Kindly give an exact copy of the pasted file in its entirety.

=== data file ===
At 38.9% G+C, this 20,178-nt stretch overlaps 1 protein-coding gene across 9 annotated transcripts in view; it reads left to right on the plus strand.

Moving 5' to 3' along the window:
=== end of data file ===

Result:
At 38.9% G+C, this 20,178-nt stretch overlaps 1 protein-coding gene across 9 annotated transcripts in view; it reads left to right on the plus strand.

Moving 5' to 3' along the window: